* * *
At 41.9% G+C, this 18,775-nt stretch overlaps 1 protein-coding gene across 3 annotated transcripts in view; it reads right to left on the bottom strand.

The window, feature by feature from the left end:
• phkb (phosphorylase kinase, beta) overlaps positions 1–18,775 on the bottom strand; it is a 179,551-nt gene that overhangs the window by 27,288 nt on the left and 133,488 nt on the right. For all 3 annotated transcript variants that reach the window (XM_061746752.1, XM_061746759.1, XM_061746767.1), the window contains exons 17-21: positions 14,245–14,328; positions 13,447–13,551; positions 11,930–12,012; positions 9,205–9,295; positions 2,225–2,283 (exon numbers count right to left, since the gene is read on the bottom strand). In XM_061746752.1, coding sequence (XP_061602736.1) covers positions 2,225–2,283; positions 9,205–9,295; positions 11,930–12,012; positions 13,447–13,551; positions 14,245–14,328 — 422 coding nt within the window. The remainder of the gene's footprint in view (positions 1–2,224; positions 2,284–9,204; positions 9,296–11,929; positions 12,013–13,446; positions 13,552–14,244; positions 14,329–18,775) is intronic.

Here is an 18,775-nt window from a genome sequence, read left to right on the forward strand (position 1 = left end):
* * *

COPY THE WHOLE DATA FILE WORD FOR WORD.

At 41.9% G+C, this 18,775-nt stretch overlaps 1 protein-coding gene across 3 annotated transcripts in view; it reads right to left on the bottom strand.

The window, feature by feature from the left end:
• phkb (phosphorylase kinase, beta) overlaps positions 1–18,775 on the bottom strand; it is a 179,551-nt gene that overhangs the window by 27,288 nt on the left and 133,488 nt on the right. For all 3 annotated transcript variants that reach the window (XM_061746752.1, XM_061746759.1, XM_061746767.1), the window contains exons 17-21: positions 14,245–14,328; positions 13,447–13,551; positions 11,930–12,012; positions 9,205–9,295; positions 2,225–2,283 (exon numbers count right to left, since the gene is read on the bottom strand). In XM_061746752.1, coding sequence (XP_061602736.1) covers positions 2,225–2,283; positions 9,205–9,295; positions 11,930–12,012; positions 13,447–13,551; positions 14,245–14,328 — 422 coding nt within the window. The remainder of the gene's footprint in view (positions 1–2,224; positions 2,284–9,204; positions 9,296–11,929; positions 12,013–13,446; positions 13,552–14,244; positions 14,329–18,775) is intronic.

Here is an 18,775-nt window from a genome sequence, read left to right on the forward strand (position 1 = left end):